Watch the Discovery Channel Tonight

Just to let you know, the Discovery Channel is planning to air two documentaries about the space shuttle Columbia disaster. The first is called “Coming Home: The Science of Re-entry”, and the second is “Columbia’s Final Mission: 16 Days” – they’ll be broadcasting them one after the other, so set aside two hours. Check your local listings, but I know they’re playing on both the US and Canadian stations.

Fraser Cain
Universe Today

Summer Will Bring Mars’ Closest Approach

Image credit: Ron Wayman

Earth and Mars are rapidly converging, and are expected to reach their closest point on August 27, 2003. Already amateur astronomers with modest telescopes are reporting they can see features on the surface of Mars with greater clarity, including the planet’s polar ice caps. On August 27, the two planets will only be 56 million km apart; the closest they’ve been for 60,000 years. The planet is currently visible in the morning sky, but over the course of the summer it will move to the point that it’s easy to spot in the evening sky – it’ll be hard to miss since it’ll be nearly the brightest object in the sky.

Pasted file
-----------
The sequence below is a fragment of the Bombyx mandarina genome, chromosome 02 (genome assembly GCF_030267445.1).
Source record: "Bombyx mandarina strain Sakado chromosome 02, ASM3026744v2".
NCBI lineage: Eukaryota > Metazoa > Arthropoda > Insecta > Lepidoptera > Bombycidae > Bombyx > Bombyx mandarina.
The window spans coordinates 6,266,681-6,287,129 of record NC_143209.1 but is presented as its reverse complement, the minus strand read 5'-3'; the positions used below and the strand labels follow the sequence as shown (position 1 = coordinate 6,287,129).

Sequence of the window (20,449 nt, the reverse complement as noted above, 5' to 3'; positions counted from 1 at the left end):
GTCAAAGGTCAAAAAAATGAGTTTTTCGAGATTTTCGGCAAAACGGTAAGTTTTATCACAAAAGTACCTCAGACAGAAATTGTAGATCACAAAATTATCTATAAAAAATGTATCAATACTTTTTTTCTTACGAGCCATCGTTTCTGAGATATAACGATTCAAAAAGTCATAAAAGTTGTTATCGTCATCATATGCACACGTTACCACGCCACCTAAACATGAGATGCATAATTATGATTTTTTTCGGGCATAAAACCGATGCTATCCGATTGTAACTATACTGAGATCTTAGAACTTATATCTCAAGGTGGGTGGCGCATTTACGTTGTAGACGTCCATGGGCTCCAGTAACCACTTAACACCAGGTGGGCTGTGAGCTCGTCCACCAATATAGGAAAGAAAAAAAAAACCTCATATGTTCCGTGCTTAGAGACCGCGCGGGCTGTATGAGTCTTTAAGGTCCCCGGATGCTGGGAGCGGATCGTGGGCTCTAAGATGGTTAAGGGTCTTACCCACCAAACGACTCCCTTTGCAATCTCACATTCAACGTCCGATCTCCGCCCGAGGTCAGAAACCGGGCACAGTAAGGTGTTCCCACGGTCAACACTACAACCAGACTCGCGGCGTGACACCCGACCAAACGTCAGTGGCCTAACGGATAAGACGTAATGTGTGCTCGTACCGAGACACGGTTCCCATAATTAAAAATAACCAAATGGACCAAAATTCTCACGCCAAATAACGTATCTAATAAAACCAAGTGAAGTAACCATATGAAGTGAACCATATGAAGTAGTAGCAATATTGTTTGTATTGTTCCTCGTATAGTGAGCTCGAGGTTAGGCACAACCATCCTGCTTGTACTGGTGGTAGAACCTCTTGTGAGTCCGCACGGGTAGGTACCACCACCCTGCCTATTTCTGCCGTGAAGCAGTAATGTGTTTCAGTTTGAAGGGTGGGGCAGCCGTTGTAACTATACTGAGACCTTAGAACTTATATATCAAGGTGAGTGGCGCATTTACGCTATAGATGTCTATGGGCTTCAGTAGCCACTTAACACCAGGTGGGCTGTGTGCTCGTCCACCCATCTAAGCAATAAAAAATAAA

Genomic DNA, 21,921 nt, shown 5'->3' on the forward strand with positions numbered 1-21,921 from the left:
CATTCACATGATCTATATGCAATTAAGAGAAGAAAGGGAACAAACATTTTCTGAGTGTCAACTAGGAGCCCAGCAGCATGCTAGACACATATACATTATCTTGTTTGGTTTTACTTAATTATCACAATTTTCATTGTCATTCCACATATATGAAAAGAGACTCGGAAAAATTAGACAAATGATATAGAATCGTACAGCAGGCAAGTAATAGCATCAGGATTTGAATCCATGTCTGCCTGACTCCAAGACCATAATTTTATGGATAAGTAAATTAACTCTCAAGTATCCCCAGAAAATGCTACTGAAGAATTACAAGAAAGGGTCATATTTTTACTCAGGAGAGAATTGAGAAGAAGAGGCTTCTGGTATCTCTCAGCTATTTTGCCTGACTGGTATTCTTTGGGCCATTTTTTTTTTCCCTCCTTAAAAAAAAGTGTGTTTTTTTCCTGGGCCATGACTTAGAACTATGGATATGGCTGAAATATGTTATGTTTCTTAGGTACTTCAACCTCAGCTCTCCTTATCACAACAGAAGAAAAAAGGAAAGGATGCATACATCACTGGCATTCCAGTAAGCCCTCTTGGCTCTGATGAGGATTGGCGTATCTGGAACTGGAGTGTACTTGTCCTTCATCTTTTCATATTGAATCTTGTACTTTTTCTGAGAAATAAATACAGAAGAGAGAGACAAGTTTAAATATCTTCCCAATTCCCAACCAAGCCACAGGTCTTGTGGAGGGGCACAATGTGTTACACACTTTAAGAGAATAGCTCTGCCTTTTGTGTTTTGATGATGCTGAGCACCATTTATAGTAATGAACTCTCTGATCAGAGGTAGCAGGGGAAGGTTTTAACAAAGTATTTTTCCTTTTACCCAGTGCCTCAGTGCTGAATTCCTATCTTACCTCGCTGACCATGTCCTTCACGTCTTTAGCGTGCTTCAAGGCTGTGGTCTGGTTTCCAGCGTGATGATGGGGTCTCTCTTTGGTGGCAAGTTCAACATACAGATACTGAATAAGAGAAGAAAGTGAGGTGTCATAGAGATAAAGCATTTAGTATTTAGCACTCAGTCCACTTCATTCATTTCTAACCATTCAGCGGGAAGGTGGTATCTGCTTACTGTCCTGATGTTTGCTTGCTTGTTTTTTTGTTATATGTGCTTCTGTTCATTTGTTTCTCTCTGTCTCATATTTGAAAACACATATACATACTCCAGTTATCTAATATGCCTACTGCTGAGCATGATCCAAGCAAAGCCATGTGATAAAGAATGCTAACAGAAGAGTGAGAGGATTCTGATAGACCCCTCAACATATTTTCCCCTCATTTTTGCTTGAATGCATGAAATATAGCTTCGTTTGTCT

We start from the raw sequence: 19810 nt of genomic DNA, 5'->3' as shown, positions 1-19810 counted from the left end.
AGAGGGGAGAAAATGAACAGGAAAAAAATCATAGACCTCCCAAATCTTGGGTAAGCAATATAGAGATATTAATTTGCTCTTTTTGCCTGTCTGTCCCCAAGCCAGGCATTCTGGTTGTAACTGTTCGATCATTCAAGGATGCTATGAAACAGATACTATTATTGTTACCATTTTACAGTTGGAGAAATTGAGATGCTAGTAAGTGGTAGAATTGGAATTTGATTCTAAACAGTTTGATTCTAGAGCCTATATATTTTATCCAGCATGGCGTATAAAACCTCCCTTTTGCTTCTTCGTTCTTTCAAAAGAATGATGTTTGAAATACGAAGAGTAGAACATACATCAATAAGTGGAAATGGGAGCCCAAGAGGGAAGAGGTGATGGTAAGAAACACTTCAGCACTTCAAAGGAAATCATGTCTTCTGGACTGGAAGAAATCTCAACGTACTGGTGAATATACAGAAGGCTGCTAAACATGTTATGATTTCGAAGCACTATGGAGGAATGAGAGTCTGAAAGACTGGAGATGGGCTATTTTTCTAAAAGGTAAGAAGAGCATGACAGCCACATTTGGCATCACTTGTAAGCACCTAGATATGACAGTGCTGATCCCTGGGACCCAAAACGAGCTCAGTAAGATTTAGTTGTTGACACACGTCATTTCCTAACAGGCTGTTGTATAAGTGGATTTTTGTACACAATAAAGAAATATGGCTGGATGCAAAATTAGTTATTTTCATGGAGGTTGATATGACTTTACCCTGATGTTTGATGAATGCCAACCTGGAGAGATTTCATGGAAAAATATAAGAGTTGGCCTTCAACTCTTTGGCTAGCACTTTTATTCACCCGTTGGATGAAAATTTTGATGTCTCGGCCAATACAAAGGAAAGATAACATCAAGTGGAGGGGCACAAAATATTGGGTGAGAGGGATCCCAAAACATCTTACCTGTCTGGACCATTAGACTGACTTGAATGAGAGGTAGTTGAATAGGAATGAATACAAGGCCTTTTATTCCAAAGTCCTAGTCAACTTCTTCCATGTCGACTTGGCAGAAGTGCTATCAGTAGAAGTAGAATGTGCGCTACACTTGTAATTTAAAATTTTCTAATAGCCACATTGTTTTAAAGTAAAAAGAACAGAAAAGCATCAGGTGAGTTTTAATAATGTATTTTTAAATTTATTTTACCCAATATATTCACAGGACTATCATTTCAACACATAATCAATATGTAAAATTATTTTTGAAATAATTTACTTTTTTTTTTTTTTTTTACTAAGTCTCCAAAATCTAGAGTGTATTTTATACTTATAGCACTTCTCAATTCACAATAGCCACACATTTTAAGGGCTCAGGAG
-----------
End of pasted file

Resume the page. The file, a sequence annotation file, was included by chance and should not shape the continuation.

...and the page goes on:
Count slowly: one one-thousand, two one-thousand, three one-thousand…. You just got about 30 km closer to the planet Mars.

Earth and Mars are rapidly converging. On August 27, 2003–the date of closest approach–the two worlds will be 56 million km apart. That’s a long way by Earth standards, but only a short distance on the scale of the solar system. NASA, the European Space Agency and Japan are all sending spacecraft to Mars this year. It’s a good time to go.